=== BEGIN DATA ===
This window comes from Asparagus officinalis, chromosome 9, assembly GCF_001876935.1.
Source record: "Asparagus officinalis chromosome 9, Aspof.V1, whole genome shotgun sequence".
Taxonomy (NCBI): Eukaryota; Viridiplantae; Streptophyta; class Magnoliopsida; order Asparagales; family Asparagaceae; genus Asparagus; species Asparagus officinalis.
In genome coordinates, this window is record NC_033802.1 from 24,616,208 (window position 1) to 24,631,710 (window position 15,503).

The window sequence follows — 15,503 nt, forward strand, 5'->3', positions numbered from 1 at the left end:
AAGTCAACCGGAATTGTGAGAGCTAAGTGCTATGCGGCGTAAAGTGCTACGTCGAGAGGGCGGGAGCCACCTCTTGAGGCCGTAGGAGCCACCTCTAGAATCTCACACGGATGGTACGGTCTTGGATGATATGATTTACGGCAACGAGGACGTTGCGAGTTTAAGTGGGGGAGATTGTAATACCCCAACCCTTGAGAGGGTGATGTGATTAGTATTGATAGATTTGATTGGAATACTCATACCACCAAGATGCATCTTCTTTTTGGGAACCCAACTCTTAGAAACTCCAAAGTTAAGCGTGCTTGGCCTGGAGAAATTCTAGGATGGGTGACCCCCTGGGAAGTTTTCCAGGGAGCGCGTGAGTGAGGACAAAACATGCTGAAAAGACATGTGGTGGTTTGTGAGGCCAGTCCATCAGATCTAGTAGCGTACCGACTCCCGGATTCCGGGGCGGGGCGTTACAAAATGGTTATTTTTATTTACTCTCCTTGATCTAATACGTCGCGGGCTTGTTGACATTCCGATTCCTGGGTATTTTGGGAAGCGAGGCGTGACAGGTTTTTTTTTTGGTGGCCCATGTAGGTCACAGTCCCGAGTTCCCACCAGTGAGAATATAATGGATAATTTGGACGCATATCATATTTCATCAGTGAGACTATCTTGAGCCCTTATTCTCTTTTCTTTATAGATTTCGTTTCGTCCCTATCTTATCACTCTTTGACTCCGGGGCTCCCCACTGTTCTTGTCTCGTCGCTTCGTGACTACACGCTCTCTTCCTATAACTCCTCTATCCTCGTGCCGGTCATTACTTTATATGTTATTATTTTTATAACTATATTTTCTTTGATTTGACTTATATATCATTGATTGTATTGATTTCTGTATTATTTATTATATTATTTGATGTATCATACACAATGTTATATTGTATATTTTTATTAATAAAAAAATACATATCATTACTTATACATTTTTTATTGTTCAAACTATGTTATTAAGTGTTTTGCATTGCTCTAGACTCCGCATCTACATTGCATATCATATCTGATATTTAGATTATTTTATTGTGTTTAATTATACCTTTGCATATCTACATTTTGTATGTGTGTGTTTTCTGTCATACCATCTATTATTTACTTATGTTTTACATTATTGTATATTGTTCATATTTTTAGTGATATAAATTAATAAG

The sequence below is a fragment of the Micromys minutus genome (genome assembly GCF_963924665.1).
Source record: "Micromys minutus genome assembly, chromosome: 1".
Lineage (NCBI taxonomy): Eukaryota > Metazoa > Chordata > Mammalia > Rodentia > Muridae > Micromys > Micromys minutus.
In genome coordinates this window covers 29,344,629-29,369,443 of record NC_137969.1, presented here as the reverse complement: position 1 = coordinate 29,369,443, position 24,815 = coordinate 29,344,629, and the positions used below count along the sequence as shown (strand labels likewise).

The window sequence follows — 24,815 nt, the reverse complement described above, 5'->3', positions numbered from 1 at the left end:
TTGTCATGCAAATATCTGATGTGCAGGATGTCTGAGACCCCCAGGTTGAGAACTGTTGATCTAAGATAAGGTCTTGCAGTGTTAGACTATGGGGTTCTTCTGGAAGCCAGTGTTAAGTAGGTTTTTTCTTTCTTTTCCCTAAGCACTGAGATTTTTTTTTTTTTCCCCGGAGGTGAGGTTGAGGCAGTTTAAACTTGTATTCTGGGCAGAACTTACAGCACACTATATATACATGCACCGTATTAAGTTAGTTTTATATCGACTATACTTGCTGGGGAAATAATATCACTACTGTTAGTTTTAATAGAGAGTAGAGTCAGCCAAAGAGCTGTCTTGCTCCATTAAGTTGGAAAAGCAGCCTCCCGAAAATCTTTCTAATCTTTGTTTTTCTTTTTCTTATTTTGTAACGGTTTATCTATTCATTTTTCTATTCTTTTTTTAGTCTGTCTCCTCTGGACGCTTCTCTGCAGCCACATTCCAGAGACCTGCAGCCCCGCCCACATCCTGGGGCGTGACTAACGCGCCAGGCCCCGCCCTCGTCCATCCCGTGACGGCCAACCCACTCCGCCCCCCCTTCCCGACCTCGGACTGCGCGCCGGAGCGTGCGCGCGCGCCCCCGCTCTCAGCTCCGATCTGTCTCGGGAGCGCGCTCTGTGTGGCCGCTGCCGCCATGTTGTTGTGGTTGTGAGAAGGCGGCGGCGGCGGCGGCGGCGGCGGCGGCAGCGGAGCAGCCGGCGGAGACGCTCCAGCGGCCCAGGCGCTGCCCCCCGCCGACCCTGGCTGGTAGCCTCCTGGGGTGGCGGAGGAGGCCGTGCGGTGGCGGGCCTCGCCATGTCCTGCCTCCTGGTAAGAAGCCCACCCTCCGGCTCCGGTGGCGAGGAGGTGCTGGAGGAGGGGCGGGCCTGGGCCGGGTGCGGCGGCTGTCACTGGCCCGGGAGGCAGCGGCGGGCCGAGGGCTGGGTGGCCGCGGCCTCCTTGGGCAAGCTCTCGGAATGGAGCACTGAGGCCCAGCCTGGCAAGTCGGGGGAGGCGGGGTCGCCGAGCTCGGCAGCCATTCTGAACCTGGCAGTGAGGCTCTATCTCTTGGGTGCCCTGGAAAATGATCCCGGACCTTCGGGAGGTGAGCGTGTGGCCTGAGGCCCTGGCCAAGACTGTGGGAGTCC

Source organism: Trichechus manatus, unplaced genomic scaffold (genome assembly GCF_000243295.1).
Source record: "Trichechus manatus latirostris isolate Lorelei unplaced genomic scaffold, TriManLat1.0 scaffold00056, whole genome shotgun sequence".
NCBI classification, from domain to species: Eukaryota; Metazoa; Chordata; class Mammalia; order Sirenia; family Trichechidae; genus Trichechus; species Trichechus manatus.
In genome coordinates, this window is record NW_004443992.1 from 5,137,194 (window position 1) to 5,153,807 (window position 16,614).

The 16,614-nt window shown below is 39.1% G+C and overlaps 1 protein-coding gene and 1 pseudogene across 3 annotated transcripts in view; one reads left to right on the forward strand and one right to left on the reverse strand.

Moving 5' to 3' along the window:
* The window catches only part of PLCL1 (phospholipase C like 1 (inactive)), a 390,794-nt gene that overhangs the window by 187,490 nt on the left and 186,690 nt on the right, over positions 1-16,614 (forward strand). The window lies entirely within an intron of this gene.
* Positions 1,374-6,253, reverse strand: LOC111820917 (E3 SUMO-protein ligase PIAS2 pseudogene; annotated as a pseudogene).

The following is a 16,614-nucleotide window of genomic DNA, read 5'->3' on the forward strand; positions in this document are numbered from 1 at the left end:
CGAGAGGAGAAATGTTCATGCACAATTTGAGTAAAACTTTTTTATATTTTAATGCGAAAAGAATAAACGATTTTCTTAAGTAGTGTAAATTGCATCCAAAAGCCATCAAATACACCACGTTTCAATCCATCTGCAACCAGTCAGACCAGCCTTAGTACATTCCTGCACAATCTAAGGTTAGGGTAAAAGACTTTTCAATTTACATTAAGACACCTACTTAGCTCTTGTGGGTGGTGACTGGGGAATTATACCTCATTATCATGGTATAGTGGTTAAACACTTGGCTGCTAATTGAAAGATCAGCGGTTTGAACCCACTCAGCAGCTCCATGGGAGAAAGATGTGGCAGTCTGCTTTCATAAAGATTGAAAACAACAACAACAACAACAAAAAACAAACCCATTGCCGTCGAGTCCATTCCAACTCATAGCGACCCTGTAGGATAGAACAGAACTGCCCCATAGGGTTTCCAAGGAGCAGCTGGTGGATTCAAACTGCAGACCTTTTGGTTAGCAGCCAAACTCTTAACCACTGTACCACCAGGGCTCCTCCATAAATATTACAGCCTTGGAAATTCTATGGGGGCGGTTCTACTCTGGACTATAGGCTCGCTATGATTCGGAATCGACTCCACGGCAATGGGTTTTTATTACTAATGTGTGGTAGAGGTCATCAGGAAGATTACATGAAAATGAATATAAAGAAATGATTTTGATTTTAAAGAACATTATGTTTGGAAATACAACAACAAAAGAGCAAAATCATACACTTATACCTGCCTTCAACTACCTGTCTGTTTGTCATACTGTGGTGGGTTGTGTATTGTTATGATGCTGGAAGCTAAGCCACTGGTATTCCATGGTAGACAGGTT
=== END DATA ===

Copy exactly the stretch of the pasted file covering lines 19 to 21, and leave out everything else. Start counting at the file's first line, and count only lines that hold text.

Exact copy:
* The window catches only part of PLCL1 (phospholipase C like 1 (inactive)), a 390,794-nt gene that overhangs the window by 187,490 nt on the left and 186,690 nt on the right, over positions 1-16,614 (forward strand). The window lies entirely within an intron of this gene.
* Positions 1,374-6,253, reverse strand: LOC111820917 (E3 SUMO-protein ligase PIAS2 pseudogene; annotated as a pseudogene).

The following is a 16,614-nucleotide window of genomic DNA, read 5'->3' on the forward strand; positions in this document are numbered from 1 at the left end: